Skip to main content
×
×
Home

Small, ambient, electricity-driven ammonia synthesis could produce fertilizer anywhere

By Tim Palucka August 13, 2018
Pd-C ammonia catalyst
Catalytic mechanism for N2 to NH3 reaction involving hydrogen atoms in the bulk of the Pd catalyst “hopping” to the surface to provide an activated surface site for N2 hydrogenation. Image courtesy of Xiaofeng Feng, University of Central Florida.

The demand for nitrogen fertilizer continues to increase as the need for plant-derived food rises with the world’s burgeoning population. According to the Food and Agriculture Organization of the United Nations, the world is projected to use 119.4 million metric tons of nitrogen in 2018, up from 117.9 million metric tons in 2017. To date, the Haber-Bosch process, which requires large industrial chemical facilities and high temperatures and pressures to produce ammonia (NH3)—the main form of nitrogen-based fertilizer—has been the primary method of synthesis.

Now researchers at the University of Central Florida and the Virginia Polytechnic Institute and State University have reported preliminary experimental and quantum-chemical simulation results in Nature Communications on a Pd-based catalytic system to produce ammonia electrocatalytically. Importantly, the synthesis is carried out at room temperature and ambient pressure. If this electrocatalytic hydrogenation of nitrogen can be successfully developed and commercialized, “this process will need only a small electrolytic device that can be powered by solar-generated electricity, which means that the electrocatalytic ammonia synthesis can be distributed, because there are nitrogen, water, and sunshine almost everywhere,” says Xiaofeng Feng, assistant professor of physics at the University of Central Florida and one of the lead researchers on this work. “This electricity-driven ammonia production can be sustainable and won’t release CO2. The ammonia can be produced near point-of-use so that its transportation will be minimized,” he says.

While other research groups have attempted similar electrocatalytic processes, this work succeeded because of two factors, Feng believes: the use of a Pd/C system as the catalyst and a neutral pH phosphate buffer solution (PBS) as the electrolyte.

First, Pd metal, in the form of nanosized islands supported on carbon black, can absorb hydrogen into its bulk thereby forming Pd hydride, unlike other catalytic metals. The hydrogen atoms stored in the bulk of the Pd catalyst can hop to the surface and interact with adsorbed N2 molecules to form the rate-determining *N2H intermediate. This reaction pathway requires a free energy approximately 0.3 eV lower than that without bulk hydrogen atoms. Hongliang Xin, assistant professor of chemical engineering at the Virginia Polytechnic Institute and State University and another primary researcher for this work, postulated that a mechanism inspired by Grotthuss-like proton hopping in a water network is at work here. The Grotthuss mechanism, proposed by Theodor Grotthuss in 1806, describes how protons tunnel from one water molecule to the next through hydrogen bonding.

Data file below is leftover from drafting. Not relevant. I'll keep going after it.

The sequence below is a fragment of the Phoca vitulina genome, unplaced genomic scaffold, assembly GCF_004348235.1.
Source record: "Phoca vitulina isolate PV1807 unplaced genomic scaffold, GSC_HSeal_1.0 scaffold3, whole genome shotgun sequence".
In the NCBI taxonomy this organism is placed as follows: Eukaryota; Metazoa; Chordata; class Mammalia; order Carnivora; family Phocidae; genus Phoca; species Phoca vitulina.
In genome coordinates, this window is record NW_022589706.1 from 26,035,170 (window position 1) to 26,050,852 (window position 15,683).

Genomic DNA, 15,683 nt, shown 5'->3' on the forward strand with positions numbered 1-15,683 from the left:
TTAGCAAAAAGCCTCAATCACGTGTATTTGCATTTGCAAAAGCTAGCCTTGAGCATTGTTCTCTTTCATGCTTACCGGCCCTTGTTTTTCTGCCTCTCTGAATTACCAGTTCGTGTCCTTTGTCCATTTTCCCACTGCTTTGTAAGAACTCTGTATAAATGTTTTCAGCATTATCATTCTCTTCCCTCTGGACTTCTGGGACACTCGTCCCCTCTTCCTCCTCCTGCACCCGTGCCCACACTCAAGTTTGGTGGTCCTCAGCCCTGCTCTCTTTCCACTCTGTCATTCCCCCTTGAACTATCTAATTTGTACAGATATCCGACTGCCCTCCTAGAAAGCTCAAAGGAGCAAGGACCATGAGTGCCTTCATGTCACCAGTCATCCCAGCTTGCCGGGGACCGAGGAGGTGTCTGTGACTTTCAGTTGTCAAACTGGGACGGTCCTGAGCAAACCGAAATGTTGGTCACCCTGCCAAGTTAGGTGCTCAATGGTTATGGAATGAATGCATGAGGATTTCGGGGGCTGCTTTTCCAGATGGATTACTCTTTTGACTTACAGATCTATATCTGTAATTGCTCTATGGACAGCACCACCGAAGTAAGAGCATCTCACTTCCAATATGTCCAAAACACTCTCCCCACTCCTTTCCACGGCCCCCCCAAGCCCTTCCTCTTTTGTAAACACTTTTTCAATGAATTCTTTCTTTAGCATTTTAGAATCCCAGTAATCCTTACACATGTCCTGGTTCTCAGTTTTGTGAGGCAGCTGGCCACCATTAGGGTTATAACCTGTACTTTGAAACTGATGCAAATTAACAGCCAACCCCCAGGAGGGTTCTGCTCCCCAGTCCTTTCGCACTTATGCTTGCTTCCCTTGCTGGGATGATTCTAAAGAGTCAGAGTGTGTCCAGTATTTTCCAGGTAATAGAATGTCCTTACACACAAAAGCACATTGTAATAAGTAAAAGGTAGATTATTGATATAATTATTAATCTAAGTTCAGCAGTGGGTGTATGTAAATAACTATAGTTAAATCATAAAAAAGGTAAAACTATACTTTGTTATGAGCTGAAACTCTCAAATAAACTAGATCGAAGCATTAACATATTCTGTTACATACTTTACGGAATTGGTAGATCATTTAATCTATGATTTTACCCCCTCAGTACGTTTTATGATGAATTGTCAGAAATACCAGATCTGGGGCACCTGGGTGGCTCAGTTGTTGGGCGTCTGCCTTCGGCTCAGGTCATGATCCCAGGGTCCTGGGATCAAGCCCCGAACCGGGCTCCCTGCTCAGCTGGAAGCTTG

Second, the neutral pH PBS electrolyte, as opposed to more commonly studied acidic or basic electrolytes, suppresses the competing hydrogen evolution reaction (HER) which typically consumes 99% of the electrons in the system. With so many electrons being consumed in producing hydrogen, few are available to activate the N2 molecule by splitting its triple bond. Feng and colleagues used linear sweep voltammograms with the catalyst in neutral PBS (pH = 7.2), acidic H2SO4 (pH = 1.2), and basic NaOH (pH = 12.9) electrolytes to show that the current density in the PBS solution was several times lower than that in the acidic and basic solutions, showing that the HER is greatly suppressed in PBS, leaving more electrons available for N2 hydrogenation. 

The results show that the Pd/C catalyst in the PBS electrolyte produces an NH3 yield rate of around 4.5 μg/mg h with a Faradaic efficiency of 8.2% at 0.1 V versus the reversible hydrogen electrode. This corresponds to an overpotential of 56 mV, which is approximately 300 mV lower than the best alternative catalytic solution to date.

“The neutral electrolyte creates a reaction environment that makes this Pd metal outstanding,” Feng says. “Each catalyst has its preferred reaction conditions. In this research, we have identified an optimized environment for this challenging reaction catalyzed by Pd metal.”

“Together with using renewable electricity, this approach represents an important step toward sustainable nitrogen transformations,” says Jingguang Chen, Thayer Lindsley Professor of Chemical Engineering at Columbia University, who was not involved in this research. “This work also provides understanding of reaction mechanisms enabled by hydride transfer and of the structure-activity relationships that might hold the promise for developing more efficient and cost-effective catalysts for this process.”

Recognizing the limitations imposed by the high cost of Pd, Feng, Xin, and colleagues are planning future research that might replace part of the Pd with another, less expensive catalytic metal.

Read the article in Nature Communications.